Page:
FIRMS STAY PRODUCTIVE ALL DAY WITH SHIFTS IN VARIOUS TIME ZONES.Byline: Shankar Vedantam Knight-Ridder Tribune News Wire
They seem to come to life at night.
As programmers and computer users across the United States United States, officially United States of America, republic (2005 est. pop. 295,734,000), 3,539,227 sq mi (9,166,598 sq km), North America. The United States is the world's third largest country in population and the fourth largest country in area. walk out the office door every evening, an army of professionals here, halfway around the world, is preparing to carry on where they have left off.
In Bangalore, a city southeast of Bombay, the workday is just beginning. As Indian programmers commute TO COMMUTE. To substitute one punishment in the place of another. For example, if a man be sentenced to be hung, the executive may, in some states, commute his punishment to that of imprisonment. to work, messages are zipping across the ether ether, in chemistry
ether, any of a number of organic compounds whose molecules contain two hydrocarbon groups joined by single bonds to an oxygen atom. of cyberspace Coined by William Gibson in his 1984 novel "Neuromancer," it is a futuristic computer network that people use by plugging their minds into it! The term now refers to the Internet or to the online or digital world in general. See Internet and virtual reality. Contrast with meatspace. , and unsolved problems A list of unsolved problems may refer to several conjectures or open problems in various fields. The problems are listed below:
Welcome to the future, where companies can be productive 24 hours a day by working in tandem Adv. 1. in tandem - one behind the other; "ride tandem on a bicycle built for two"; "riding horses down the path in tandem"
tandem across time zones. Programmers here spend their days solving problems for U.S. computer users, fixing bugs and writing software. As day dawns over America, the solutions are zapped back.
``If we were not answering the questions, unless there were people working through the night in the U.S., the questions would go unanswered for hours,'' said Anjana Kaul, a manager at Aditi Inc. in Bangalore, which helps users trouble-shoot computer glitches.
``If someone posted a question at 7 p.m., he would have to wait until 2 p.m. the next day,'' she said, for American trouble-shooters to come into work, solve the problem and get the solution to the user. ``Now he gets his answer during the night, and it's waiting for him in the morning.''
U.S. computer companies contract with companies abroad because of the time advantage and because pay rates are as much as eight times lower than in the United States. Aditi is the brainchild brain·child
An original idea or plan attributed to a person or group.
Informal an idea or plan produced by creative thought
Noun 1. of an Indian expatriate Expatriate
An employee who is a U.S. citizen living and working in a foreign country. in the Seattle area, Pradeep Singh Pradeep Singh is the founder and CEO of Aditi Technologies. He founded Aditi Technologies in 1994 after nine years in management positions at Microsoft, including General Manager of the Windows 95 mobile services group. .
Trouble-shooting is an especially good area for such international work-sharing, since the problems that most users have can be solved relatively easily and fast.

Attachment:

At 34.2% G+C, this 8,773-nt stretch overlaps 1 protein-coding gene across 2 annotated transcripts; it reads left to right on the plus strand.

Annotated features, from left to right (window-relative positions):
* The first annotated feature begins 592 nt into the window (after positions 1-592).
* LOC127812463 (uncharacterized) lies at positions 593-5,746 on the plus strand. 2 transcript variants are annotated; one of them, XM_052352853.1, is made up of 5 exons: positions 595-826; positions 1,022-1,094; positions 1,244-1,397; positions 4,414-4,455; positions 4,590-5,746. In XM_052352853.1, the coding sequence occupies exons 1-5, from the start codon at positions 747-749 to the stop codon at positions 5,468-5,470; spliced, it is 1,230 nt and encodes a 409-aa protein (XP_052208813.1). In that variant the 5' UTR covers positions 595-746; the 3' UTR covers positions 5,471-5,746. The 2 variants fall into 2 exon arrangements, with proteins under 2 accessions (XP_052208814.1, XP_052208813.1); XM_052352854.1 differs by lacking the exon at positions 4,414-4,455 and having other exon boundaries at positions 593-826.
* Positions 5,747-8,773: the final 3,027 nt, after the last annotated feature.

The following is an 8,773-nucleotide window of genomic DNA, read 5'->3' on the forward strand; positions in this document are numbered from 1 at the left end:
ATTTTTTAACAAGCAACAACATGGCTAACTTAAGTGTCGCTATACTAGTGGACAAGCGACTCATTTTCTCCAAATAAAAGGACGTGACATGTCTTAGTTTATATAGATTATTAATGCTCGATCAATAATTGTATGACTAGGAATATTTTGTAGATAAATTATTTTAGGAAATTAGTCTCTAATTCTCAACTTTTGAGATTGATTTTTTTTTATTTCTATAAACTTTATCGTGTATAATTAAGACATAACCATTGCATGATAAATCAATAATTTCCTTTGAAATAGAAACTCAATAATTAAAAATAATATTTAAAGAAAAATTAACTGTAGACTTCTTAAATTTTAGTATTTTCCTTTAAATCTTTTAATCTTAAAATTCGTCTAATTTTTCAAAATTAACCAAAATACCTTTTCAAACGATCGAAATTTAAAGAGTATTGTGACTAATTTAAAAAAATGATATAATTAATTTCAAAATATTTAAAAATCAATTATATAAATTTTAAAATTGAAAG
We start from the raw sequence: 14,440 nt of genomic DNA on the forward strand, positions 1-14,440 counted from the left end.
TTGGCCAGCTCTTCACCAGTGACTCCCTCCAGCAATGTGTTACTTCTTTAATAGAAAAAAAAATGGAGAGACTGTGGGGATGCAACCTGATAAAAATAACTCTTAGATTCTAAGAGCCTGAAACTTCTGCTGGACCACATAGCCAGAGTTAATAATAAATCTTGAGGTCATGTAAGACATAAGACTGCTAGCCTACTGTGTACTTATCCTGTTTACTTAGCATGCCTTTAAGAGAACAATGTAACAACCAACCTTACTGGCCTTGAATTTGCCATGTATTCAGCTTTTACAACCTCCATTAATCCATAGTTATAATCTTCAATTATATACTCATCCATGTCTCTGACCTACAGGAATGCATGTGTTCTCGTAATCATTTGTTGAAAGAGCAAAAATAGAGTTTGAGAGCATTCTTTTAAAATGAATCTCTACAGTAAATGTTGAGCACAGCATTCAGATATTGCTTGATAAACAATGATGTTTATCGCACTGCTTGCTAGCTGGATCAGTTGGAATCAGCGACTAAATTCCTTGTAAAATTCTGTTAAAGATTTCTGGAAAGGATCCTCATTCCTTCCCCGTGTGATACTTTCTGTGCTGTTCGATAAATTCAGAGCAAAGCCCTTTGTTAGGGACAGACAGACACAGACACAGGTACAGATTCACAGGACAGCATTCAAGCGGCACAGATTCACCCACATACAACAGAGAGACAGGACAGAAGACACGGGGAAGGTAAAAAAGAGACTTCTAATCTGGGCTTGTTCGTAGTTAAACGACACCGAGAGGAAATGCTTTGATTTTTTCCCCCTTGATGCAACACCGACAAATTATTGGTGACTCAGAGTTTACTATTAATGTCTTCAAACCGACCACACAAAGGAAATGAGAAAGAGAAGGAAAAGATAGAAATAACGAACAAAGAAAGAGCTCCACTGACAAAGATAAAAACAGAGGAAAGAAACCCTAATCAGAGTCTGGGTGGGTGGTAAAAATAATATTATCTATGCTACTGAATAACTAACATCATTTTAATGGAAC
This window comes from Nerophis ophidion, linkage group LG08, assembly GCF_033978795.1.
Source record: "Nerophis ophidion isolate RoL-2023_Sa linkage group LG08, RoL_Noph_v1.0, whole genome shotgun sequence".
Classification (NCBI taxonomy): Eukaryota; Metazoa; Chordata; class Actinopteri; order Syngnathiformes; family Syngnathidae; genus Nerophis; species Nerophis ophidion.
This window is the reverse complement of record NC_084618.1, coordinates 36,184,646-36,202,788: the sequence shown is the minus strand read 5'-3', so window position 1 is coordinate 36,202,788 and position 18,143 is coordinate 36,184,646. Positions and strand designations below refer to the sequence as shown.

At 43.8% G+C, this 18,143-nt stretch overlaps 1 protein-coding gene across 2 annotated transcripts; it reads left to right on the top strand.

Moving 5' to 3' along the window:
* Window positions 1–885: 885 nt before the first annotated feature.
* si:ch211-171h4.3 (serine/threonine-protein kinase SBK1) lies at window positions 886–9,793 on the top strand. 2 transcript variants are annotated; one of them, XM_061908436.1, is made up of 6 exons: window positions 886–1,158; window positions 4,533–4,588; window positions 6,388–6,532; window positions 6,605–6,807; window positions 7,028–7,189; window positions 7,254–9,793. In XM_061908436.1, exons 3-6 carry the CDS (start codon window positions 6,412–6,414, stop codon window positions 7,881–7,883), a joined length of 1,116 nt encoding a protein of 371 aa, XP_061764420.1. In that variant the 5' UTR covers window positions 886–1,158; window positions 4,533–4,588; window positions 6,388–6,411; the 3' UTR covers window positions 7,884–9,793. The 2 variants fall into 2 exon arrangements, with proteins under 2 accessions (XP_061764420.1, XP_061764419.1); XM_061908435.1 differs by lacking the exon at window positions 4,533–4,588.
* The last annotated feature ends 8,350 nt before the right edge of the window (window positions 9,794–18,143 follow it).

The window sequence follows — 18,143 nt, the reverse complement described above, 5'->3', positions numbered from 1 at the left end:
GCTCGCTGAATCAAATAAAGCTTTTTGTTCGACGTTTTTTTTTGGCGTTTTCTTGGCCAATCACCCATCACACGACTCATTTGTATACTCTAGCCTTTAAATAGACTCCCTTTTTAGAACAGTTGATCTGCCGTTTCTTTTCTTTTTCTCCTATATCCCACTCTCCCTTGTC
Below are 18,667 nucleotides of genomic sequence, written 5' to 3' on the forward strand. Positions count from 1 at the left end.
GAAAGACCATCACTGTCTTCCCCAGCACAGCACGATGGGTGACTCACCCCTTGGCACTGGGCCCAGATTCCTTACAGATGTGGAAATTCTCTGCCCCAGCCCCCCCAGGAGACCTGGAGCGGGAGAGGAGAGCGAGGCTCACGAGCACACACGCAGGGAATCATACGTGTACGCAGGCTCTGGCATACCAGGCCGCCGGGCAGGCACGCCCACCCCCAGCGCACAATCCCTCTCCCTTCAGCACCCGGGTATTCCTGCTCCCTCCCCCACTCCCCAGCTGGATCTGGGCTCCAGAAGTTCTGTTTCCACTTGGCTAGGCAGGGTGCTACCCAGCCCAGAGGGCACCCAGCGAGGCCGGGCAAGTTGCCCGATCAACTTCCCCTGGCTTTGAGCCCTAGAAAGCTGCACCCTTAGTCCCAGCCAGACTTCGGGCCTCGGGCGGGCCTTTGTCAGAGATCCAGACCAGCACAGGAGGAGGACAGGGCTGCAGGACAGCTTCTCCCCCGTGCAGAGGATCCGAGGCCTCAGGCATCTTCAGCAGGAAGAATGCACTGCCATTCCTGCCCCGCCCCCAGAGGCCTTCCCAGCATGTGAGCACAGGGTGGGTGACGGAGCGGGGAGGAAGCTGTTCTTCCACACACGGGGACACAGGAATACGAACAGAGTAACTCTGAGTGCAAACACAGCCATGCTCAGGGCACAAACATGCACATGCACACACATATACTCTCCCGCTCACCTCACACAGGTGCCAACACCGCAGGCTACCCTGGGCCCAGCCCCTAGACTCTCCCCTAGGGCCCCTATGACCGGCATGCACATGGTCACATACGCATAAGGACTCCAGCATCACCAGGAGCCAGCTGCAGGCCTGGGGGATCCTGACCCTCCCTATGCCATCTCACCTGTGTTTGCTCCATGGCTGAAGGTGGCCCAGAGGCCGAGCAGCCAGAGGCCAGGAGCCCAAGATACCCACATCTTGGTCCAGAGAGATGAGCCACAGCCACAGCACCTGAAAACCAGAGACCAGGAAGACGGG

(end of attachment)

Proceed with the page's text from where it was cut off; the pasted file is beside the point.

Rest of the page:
``It can be as simple as how to use a menu,'' said Kaul, referring to a standard way options are presented on computer screens. ``People ask, `How do I do this?' and it turns out to be a button-click.''
More complicated software work - like application programming or software projects - cannot be farmed out so easily, since the problems are too complex to be solved overnight.
Aditi also has an ace up its sleeve. Every time someone posts a question on an Internet news group and Aditi answers it, the company records the e-mail address See Internet address.
e-mail address - electronic mail address of the person.
``We understand customers,'' said Singh, Aditi's chief executive officer and a former Microsoft employee. ``We build brand name. We have 150,000 programmers' e-mail addresses - 40,000 we've corresponded with.''
The company eventually wants to sell software products that can fix problems which crop up frequently. Doing support work is a way of keeping an ear to the ground to find out what regularly bothers computer users. Once the company has a product, its list of e-mail addresses is a ready-made list for direct marketing.
``Once a customer is out there, you start tracking everything about him,'' said M.D. Ramaswamy, general manager of Aditi. ``The more you handle him, the more you understand.''
One potential customer Aditi is getting to know is a Washington, D.C., computer user who bought a copy of Microsoft's Windows '95 in September.
The user, Gerard Rolape, had worked with computers for 20 years in the Department of Defense. After retiring, he kept using a computer to maintain his finances, write letters and do Internet-related work. But on a Wednesday afternoon in June, he found himself stuck. His volume control button had done a disappearing trick.
The button was the icon on the screen he clicked on when he wanted to ``mute'' his laptop. He remembered it was there just the previous day, when he was reorganizing his files and eliminating junk. He had probably done something to take away the icon, but he could not figure what.
So he posted a note on an Internet newsgroup newsgroup
Internet forum for discussion of specific subjects. Newsgroups are organized into subjects (e.g., automobiles); each typically has several subgroups (e.g., classic cars, Formula One racing cars). : ``Everything works,'' he wrote, ``sound and all, I just liked having the icon there to mute when I didn't want to disturb anyone else.''
He explained some of the things he had done while futilely trying to fix the problem. ``Any and all help appreciated.''